It features a home base and five open-world maps to explore. Several of the traditional Pokémon mechanics have been amended, with the most striking difference being that wild Pokémon can now directly interact with the player. Wild Pokémon may choose to run away or attack causing direct harm to the trainer. You no longer pass out when all of the Pokémon on your team faint, however, player health levels are impacted by field damage such as when falling from high places or from Pokémon attacks.
You can also now directly catch Pokémon without entering into a Pokémon battle by throwing Poké Balls. Poké Balls are thrown by aiming at the target with an onscreen target ring. The target ring is quite small and can blend into the surroundings easily, which can make aiming tricky. In straight-up Pokémon battles, there is no aiming system for throwing Poké Balls, so when capturing a wild Pokémon you only need to press the button prompt to throw the ball.
Arceus is quite text-heavy and offers no text size adjustments or voice-acting. It could be said the Pokémon game series has gotten harder to read with the font size reduction between games, and with the hardware now available it is a little disappointing that no voiced narration is included in these games. While there was some font size reduction between the DS era, the Switch Pokémon games all suffer from a significant font size decrease. There are also no colour options for the aiming markers which can make it hard for players with colour-based vision impairments.
Pokémon Legends: Arceus is a brilliant game story-wise and a very refreshing take on the series — one we very much hope developer Game Freak continues with. However, Pokémon Legends: Arceus is not a very accessible game, making gameplay a lot harder for players more comfortable with Pokémon's turned-based basics and without enemy encounters causing them damage. This doesn’t mean the game is not worth playing, but for those with disabilities that affect vision and dexterity, this is very different from standard Pokémon games.
Super Mario Odyssey (Switch)
Super Mario Odyssey is a 3D platformer with a series of open-world-style exploration zones. Mario is joined on his adventure by Cappy, a sentient hat who possesses Mario’s iconic cap.
Cappy allows for a new gameplay mechanic where you can cause possess enemies and gain their abilities. While button-press options are available, this option is arguably far less accurate and is more difficult to use compared to flicking a Joy-Con and using motion controls to throw the cap while the Switch console is either in docked or in tabletop mode. These motion controls are used to determine the direction the player throws the cap and to perform various other special manoeuvres.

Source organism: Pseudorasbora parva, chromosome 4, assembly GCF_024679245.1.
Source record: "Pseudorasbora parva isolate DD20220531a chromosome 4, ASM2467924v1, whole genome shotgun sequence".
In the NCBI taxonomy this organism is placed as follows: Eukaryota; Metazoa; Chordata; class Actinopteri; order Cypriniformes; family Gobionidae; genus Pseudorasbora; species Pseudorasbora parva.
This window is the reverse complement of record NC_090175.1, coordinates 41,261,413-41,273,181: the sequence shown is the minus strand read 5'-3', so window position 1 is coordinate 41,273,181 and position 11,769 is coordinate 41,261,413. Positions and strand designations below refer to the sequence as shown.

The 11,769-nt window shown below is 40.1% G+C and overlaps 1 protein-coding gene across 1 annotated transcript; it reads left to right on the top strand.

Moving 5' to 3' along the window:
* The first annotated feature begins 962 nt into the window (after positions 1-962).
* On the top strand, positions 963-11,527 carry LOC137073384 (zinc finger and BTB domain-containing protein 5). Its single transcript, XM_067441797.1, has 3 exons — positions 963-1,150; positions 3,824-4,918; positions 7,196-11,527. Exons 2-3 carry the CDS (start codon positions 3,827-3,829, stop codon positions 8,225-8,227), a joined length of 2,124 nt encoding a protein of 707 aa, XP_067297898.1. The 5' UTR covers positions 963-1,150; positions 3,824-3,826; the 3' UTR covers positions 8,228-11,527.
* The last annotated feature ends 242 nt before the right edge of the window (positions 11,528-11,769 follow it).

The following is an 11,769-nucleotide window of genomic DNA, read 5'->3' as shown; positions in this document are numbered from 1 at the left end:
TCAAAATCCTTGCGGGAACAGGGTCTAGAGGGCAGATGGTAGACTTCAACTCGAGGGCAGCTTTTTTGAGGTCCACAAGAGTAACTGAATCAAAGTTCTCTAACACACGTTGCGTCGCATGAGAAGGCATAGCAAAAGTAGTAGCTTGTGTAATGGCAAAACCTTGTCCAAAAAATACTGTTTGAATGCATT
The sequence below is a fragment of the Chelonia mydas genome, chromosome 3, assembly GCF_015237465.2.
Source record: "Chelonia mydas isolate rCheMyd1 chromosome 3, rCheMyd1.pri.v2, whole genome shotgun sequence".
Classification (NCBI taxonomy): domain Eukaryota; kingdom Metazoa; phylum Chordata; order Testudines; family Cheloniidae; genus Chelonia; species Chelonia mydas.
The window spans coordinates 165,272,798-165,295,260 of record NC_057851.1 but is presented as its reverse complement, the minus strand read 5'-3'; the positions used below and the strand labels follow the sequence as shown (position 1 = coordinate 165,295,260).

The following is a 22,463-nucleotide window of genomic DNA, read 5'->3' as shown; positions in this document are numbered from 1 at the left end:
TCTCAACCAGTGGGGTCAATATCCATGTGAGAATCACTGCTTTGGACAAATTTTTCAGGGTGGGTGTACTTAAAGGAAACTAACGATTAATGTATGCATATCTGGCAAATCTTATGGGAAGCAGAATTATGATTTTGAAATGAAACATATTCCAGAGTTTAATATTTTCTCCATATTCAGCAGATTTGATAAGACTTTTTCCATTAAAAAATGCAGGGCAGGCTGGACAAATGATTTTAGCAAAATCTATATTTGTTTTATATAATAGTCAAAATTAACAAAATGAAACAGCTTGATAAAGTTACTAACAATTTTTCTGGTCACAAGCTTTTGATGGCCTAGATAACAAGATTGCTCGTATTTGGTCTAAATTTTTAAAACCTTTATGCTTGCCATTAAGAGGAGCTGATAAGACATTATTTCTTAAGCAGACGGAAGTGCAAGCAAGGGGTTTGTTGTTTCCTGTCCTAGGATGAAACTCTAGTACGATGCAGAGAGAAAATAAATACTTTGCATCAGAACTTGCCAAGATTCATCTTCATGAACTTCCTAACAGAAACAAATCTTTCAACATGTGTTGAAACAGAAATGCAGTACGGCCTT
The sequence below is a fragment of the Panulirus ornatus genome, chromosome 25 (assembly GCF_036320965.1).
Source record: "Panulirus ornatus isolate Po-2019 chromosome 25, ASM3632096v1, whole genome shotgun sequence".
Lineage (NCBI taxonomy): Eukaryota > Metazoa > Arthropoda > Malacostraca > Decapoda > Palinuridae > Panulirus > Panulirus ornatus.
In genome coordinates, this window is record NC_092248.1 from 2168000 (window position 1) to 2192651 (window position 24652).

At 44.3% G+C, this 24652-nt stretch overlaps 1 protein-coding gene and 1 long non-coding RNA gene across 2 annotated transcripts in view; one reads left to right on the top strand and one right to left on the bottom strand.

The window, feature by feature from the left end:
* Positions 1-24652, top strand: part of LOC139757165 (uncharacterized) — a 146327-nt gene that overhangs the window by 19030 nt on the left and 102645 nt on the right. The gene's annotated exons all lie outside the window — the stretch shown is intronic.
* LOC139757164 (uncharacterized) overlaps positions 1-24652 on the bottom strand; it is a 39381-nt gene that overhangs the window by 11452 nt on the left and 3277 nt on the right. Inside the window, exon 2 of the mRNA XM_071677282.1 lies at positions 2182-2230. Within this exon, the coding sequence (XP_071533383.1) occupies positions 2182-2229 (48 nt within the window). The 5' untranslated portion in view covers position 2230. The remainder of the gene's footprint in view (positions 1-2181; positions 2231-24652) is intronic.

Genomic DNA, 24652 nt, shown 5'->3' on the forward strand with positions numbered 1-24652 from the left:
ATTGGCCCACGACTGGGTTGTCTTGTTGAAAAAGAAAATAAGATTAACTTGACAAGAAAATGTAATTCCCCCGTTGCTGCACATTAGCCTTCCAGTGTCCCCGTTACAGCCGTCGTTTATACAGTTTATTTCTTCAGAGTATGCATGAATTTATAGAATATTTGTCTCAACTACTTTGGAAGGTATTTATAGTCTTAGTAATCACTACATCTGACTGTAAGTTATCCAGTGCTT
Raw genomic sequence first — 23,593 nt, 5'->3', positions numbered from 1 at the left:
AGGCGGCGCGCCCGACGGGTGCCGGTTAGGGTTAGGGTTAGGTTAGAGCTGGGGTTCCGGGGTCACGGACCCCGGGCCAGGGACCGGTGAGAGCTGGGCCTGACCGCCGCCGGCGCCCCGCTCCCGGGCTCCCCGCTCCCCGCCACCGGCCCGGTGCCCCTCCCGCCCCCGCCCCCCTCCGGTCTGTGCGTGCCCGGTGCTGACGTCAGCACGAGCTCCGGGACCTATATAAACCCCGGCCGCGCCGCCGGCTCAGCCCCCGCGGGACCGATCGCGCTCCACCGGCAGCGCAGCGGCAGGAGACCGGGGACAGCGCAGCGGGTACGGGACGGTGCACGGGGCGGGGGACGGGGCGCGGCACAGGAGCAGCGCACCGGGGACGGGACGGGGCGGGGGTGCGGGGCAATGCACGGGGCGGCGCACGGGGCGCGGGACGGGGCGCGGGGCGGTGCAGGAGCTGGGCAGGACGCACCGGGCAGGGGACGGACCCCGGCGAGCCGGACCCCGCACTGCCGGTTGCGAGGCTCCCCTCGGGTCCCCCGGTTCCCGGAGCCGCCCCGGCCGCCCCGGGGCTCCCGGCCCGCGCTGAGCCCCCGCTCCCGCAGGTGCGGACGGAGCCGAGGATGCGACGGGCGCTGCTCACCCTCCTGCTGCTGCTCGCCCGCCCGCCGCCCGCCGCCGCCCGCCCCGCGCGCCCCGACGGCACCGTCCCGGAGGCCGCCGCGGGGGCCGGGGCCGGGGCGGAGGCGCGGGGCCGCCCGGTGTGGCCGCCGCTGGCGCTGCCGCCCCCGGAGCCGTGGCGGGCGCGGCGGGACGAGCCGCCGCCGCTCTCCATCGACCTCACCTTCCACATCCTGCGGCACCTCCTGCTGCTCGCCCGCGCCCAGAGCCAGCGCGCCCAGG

One of the main aims of the game is to collect Power Moons. Power Moon locations are shown on the maps and the game also lets you know when you’re close to one via the rumble feature. To collect the Power Moons, the player must complete puzzles of varying difficulty to be able to progress the game. As expected for a platformer, some of Power Moons require performing complicated jumps that some players may find difficult to do without help.
Super Mario Odyssey has an Assist Mode to help players who may be having difficulty. Assist Mode allows you to have up to nine health points and regain health by standing still. You will be returned to hazardless ground if you fall into a deadly hazard and will be unable to drown. Assist Mode also features story-guiding arrows to help you progress.
Lol... Xenoblade 2 accessible to people? Absolutely not... far from it, in fact.
Side Quests take way too long to complete;
The mini map doesn't help you AT ALL;
Once you read the information/tips/guide on screen, you'll never be able to view them again;
Cringe dialogue could turn people away;
Unlocking certain skills on Blade can be annoying and confusing at times
So no, I don't think XC2 is accesible at all.. I couldn't get into it because of how confusing the game was for me. And I've played quite a few JRPG's at this point.. YS IX and Persona 5 Royal do a far better job in explaining stuff to you while also staying fun. Oh, and it helps that both these games have great and endearing characters you come to love.. unlike XC2.
@Mauzuri "Oh, and it helps that both these games have great and endearing characters you come to love.. unlike XC2"
XC2 has unlikeable characters? lol
Most of them are, yeah. I found pretty much all of them either forgettable (Morág) or insufferable (Rex, Zeke)
Tora and Poppi, however, are great.
Adjustable text size is the accessibility feature I really want. Docked play text is fine, but on portable play some game text is way too small. More accessibility!
I was quite impressed with how many customizable features Xenoblade 2 added through it's DLC. Having control over how much HP an enemy has, how hard they hit, etc. is something I haven't seen many games do. Also they added the ability to turn off enemy aggression which makes exploring so much easier.
I hope stuff like this is available from the get go in Xenoblade 3
I see the Xenoblade bickering has already begun xD
XC2 does have a lot of opitons like what was mentioned, difficulty sliders for most aspects of the game is excellent (cuts out mashing in QTEs if you want, makes progression smoother if you get stuck, etc.). Though for all the good that one menu provides, theres a ton that just sucks. Field skills are awful to get done, since its a TON of menuing, as is the case for other elements of the game too. Tutorials being unable to be reviewed after they first show up is so stupid, and means that many just turn to the internet to figure out what to do. The way the game gives out systems in general kinda sucks too, since they usually come along mid-battle and suddenyl you have an extra submenu in the battle UI that does a super specific thing that you can't quite figure out how it works with anything else due to the bad tutorials... yeah, the game as a whole is a very weird mess.